Device neutral, eText uses an HTML5-based flexible page layout that serves as an intuitive, rich interface for page layout that serves as an intuitive, rich interface for both instructors and students. Thanks to rigorously enforced semantic markup, a comprehensive commitment to accessibility, eText is one of the most truly ADA Section 508 compliant and universally accessible means of delivering electronic course content in the world. In fact, the National Federation of Blind (NFB) at their 2014 annual convention, “highly commended” eText@Illinois for its efforts to make electronic book content highly accessible.

Due to its unique features and flexibility, myriad courses in all colleges as well as orientation courses for Colleges of Agricultural, Consumer and Environmental Sciences (ACES 101) and Liberal Arts & Sciences (LAS 101) have chosen eText as vehicle of choice for delivering course content. eText@Illinois has over 50 unique offerings and has served more than 36,000 unique textbooks to Illinois students since inception. More books are being added each semester.


  • Lower costs! Students save 50-75% over mainstream published textbooks
  • Multimedia enriched to accommodate myriad learning styles
  • Highly accessible and striving for universal accessibility
  • Includes features such as read aloud, spoken math and other adaptations to assist with learning disabilities and dyslexia exist or are being launched soon
  • Feature rich and device agnostic interface
  • Includes 2-way communications between instructors and students
  • Built-in interactive self-check engagements to bolster retention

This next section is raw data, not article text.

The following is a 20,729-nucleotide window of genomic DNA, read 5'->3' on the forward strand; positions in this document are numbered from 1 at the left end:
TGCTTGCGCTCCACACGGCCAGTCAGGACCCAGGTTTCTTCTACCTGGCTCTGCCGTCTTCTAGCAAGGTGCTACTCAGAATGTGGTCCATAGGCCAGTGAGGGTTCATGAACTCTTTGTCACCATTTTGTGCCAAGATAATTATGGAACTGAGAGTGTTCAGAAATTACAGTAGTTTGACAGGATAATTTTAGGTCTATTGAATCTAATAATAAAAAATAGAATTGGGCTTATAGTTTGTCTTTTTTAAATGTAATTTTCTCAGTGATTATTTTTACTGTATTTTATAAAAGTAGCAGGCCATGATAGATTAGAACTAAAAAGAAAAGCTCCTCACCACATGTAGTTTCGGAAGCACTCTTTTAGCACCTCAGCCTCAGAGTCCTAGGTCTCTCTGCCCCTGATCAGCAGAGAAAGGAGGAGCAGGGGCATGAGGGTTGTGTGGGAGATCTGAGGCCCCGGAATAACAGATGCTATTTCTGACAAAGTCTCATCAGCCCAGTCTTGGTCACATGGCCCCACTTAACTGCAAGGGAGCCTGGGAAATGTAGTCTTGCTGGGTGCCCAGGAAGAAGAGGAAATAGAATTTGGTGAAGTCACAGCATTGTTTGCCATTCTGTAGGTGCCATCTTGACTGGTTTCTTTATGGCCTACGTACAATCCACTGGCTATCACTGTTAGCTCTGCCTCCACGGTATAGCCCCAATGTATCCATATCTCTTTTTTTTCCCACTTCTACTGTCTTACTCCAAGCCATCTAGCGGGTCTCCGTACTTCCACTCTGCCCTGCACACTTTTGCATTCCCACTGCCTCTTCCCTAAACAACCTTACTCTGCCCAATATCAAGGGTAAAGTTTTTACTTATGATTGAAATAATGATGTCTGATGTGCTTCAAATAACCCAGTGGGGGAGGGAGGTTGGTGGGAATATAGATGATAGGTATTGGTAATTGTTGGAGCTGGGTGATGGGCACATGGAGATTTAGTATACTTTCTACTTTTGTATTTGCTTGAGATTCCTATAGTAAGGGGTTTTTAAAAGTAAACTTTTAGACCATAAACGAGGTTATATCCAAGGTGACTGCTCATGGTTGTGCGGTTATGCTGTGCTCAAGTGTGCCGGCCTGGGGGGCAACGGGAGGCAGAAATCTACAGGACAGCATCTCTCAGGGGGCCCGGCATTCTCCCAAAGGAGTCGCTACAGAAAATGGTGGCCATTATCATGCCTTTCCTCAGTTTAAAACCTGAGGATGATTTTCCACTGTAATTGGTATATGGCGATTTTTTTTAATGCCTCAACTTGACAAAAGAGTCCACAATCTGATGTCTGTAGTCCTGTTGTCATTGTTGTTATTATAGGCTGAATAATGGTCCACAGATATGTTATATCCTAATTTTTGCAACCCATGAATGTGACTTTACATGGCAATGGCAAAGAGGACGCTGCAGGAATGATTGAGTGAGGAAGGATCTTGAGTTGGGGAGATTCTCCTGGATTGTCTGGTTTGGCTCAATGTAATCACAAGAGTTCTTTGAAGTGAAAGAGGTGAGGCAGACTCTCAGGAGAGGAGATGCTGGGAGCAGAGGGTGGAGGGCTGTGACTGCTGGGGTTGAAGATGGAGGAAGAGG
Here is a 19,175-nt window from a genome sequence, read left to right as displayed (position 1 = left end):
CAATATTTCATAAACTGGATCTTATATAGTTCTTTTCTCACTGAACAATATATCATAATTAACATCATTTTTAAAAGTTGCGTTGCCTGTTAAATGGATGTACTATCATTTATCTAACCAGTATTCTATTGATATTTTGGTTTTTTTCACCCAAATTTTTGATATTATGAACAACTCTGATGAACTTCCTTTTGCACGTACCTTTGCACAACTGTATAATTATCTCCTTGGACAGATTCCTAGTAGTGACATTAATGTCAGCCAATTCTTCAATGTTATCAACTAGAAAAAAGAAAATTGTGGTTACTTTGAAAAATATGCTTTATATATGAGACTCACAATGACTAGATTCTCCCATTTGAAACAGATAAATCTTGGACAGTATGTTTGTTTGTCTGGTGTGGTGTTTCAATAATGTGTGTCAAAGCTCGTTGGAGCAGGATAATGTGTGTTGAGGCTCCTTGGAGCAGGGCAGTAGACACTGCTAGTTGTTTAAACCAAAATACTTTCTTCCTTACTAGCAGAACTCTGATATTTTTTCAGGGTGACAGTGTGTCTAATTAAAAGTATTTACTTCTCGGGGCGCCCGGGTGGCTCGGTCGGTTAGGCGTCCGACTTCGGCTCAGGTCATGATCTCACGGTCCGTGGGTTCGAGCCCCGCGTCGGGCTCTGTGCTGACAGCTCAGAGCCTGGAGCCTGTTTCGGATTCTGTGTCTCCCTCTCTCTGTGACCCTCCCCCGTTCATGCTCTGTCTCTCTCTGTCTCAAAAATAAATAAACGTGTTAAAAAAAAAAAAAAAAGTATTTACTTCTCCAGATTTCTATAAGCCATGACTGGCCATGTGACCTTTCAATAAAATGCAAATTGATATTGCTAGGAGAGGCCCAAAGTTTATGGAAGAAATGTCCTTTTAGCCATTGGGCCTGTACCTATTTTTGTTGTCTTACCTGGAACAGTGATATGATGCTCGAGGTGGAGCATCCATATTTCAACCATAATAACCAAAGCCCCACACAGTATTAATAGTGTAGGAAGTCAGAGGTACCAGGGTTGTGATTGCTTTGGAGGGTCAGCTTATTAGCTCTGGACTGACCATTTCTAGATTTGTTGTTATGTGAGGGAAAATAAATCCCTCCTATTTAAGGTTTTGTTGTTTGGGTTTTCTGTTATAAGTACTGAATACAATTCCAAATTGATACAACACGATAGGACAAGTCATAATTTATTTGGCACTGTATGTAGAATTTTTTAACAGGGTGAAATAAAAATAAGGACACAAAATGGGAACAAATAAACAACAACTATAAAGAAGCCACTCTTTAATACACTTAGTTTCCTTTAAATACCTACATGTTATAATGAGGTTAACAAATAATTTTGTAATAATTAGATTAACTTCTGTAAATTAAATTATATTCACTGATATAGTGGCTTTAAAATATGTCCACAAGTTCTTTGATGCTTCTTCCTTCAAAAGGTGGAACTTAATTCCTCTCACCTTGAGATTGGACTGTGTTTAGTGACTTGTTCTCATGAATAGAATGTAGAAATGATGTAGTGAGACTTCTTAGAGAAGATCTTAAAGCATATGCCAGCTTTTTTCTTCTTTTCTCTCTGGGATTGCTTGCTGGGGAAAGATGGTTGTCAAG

• Ability to embed Learning Management System (Moodle and Compass2g) based assessments in situ.
  • Insulating Illinois against legal action due to lack of accessible course content, PRICELESS!

Settings for Reading Text

eText’s reader settings include font size, font type, reader theme, and letter spacing that can all be adjusted to help users read the words on the screen easier. One of the font choices is specifically designed to help user with dyslexia and similar impairments to be able to read the text better. This is especially helpful when combined with increasing the letter spacing.

The setting, Adjust Letter Spacing, displays a progress bar that decreases or increases the letter-spacing from Minimum to Maximum. Next to the setting, the text display, "This is a preview of your chosen settings." The rest of the text display letter spacing.

Drag and Drop Activity

Users that use the mouse can drag and drop the examples into their corresponding column. Users that cannot use the mouse will not be able to achieve this task. They rely on the keyboard for navigation. The button, Change Activity, changes the drag and drop activity into a more accessible select box activity; it makes it possible for keyboard-only users to interact with it. It is located after the instruction, as seen in this first example.

The following activity is a drag and drop. To complete it, click and hold a dialog. Next drag the dialog to the area of the picture that the dialog corresponds to. Finally, let go of the image. (If you are not able to use this drag-and-drop feature, simply activate the button below for an alternative format.)
Example #1 displays the Change Activity button that will convert the drag-and-drop activity to select-box activity.
The alternative format, select-box activity, populates select box after each text.
Example #2 displays the alternative format, select boxes.

Read Aloud Functionality

This read-aloud functionality makes reading easy to follow for those with dyslexia, low vision, or visual impairments. English as Second Language learners also benefit this functionality. An example of what eText’s Read Aloud plus Hyperfocus feature looks like when turned on. The entire screen is blurred while the text the user is on is brought into focus and made slightly larger (e.g., black background with white text). The words are highlighted as the system reads them. No plugin or install is needed for this or any feature in eText@Illinois. This allows readers to focus on the content more since it is the only text visible, and the words are highlighted when reading to them.

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